Fri. May 24th, 2024

[Review] Simulacra – Nintendo Switch

By Brett Hrin Dec3,2019

Simulacra

Developed By: Kaigan Games
Published By: Wales Interactive
Category: FMV Horror Sim
Release Date: 12.03.2019


Simulacra is a lost phone, simulation title with FMV horror aspects. As you have discovered a random phone and begin to search through to discover its owner, you are taken on an adventure into darkness and the occult. These seemingly normal people have gotten themselves into quite the predicament, and you have a chance to save everyone involved, if you make the right choices. Choice-based dialogue and a branching story allow for multiple endings and playthroughs in this scary take on titles such as A Normal Lost Phone or Bury Me, My Love. From the creators of Sara Is Missing, welcome to the simulacrum you worm.

You are following the story of Anna, a seemingly nice girl, who has been going through a breakup and rough time at work. With all of these depressing things happening in her life, she has decided to download Spark, the dating app based off of Tinder, to see what is out there. As she goes missing, you find connections to her ex-boyfriend, current Spark love interests, as well as her best friend Ashley. Putting all the pieces together won’t be easy, but as you collect information and search through her personal messages and photos closely you will find you will need everyone’s help here to get Anna back. Although with its flaws and indie horror movie vibes, this was a story that engrossed me from start to finish, even with its lackluster scares that mostly consist of image distortion and creepy, unnatural occurrences. I felt connected closely to the cast, as is the attempt with this genre of title, and I needed to find out what was going to happen no matter what.

Gameplay is where games like this suffer a bit, generally, and this one is no different. Puzzles were very weak across the board, consisting of unshuffling corrupted messages and pictures in order to gain story progression. Otherwise all you are doing is paying close attention to dialogue and the items you are reading / looking through to find hints or important information. With this in mind, know that this title is going for purely story strokes, and isn’t meant to be challenging or a true puzzler. They even have a system in which characters will text you hints if you take too long finding the next piece of relevant information. I found that very user friendly, as searching endlessly for a small bit of info can be frustrating, but others might consider it a break from the immersion or too much help.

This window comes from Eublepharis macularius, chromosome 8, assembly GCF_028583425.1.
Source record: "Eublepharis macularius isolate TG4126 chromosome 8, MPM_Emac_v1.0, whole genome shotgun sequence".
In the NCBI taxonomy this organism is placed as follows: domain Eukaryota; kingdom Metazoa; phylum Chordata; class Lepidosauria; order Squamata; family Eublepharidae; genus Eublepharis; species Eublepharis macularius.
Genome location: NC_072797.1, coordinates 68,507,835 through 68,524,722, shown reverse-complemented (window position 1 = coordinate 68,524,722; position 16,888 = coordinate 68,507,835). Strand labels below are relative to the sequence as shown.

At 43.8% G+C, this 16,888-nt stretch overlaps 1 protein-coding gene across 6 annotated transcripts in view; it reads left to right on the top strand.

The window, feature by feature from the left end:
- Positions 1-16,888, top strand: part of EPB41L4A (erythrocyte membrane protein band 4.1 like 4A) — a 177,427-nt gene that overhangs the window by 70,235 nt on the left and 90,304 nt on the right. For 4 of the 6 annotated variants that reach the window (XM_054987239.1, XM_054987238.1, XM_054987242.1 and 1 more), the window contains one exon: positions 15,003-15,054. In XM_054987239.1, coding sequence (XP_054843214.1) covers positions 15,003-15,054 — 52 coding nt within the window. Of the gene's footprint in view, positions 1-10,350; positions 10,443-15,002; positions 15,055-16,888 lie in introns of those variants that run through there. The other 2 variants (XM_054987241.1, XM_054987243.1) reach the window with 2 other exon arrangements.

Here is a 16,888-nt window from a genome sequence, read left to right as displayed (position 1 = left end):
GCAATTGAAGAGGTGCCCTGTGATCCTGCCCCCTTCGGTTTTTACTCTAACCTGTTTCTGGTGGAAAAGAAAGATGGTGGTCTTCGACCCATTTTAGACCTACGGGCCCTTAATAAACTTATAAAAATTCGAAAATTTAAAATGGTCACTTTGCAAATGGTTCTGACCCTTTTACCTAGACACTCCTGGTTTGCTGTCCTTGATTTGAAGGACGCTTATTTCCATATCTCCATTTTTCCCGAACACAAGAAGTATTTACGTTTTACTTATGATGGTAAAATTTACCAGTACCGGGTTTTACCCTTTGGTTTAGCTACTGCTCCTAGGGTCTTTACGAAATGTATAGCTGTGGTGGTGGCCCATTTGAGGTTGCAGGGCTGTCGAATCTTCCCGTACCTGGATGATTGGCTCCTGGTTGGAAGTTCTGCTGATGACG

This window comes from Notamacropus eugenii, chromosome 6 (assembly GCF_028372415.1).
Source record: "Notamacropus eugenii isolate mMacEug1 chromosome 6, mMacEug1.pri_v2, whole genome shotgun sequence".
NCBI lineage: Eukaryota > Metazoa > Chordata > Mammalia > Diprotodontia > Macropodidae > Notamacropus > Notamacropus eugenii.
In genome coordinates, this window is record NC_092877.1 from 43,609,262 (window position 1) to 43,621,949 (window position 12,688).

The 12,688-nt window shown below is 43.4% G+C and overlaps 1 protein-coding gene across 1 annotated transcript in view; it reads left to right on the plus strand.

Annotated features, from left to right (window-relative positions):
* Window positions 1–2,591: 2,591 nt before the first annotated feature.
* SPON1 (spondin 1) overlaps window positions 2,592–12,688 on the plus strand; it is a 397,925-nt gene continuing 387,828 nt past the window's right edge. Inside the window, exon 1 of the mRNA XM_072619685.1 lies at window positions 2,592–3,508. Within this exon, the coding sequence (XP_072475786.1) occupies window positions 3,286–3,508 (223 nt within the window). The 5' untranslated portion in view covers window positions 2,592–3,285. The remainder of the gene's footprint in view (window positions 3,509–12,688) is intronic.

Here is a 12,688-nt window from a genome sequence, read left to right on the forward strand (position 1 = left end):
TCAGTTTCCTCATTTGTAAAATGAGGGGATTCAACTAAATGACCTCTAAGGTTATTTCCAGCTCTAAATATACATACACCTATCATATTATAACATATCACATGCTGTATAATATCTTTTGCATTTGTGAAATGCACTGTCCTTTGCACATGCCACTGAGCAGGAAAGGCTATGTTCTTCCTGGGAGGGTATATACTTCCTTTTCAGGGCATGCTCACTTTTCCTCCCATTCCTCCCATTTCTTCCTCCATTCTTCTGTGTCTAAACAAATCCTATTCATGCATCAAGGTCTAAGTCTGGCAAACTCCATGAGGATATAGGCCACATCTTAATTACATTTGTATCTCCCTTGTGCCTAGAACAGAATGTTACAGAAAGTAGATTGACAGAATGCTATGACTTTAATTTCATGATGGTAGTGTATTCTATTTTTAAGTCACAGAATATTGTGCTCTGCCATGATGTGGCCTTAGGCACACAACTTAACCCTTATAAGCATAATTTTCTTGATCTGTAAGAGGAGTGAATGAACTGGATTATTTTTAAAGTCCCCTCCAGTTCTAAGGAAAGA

Besides the simplistic puzzle system, you really are just choosing from dialogue tree options in order to direct the story in different paths. Each text message offers you several responses and allow you to do things like keep your identity a secret to try to gain some specific information or immediately spill the beans to try to get everyone working together. While each individual piece of dialogue isn’t weighted in importance, there are very distinct paths you can takes at various paths in the road that allow for the different endings to come to fruition. All in all, this system allows for you to try to be clever with your decisions so you can get where you need to go, rather than having sweeping repercussions like in something like Fallout or The Elder Scrolls. The actual hard changes in the endings come down to fairly minuscule differences at very specific junctures.

There were a couple bumps in the road that held up progression that are still kind of confusing to me. At one point you have where the phone is trying to reset to factory settings, and you fail to stop it. So, you reboot the phone and start entering your own personal information. It came to a question asking for “the saddest moment in your life” to which I put a few ramblings. For some reason though, it wouldn’t accept my answer, regardless of length of the text. I literally spammed letters for hundreds of characters and couldn’t progress. It wasn’t until I looked up a guide for the iOS port that I found out you have to specifically word your phrasing in order for your answer to be accepted, with no hint as to what they are looking for outside of the question itself. When all the other sections of the game were so user-friendly and conducive to my progression, this was one of a couple similar bumps I encountered that totally halted progress for no real reason. Otherwise I was able to make my way through the game to completion without the use of any aid but might be necessary to get to the different endings.

This title looks great. There isn’t anything taxing here, so it should, but I was impressed with the clarity and performance of the game, especially in some video sections that have some interesting things happening all at once. It looks like a phone, and acts like a phone, so Simulacra acts as it should. Completely immersive in this sense.

Simulacra is the horror game equivalent to something like Unfriended, the B-tier horror film about haunted technology. It isn’t all that scary, and isn’t offering a story that is going to knock your socks off, but the cast performs well and the characters are likeable enough that I felt like I had to come to some sort of conclusion to this tale. I played this one in a single setting, which took only a few hours, but I couldn’t get up for even a refill, so regardless of quality, it was something I couldn’t put down. If you liked Telltale games or similar point-and-click titles than I could see you finding some value in this title as well, since it lacks depth to gameplay, but at the end of the day offers a perfect “lose yourself for a few hours” experience late at night with the lights out.



Buy Now – $12.99


FOLLOW KAIGAN GAMES


FOLLOW WALES INTERACTIVE


*The Switch Effect was provided a code for this game*

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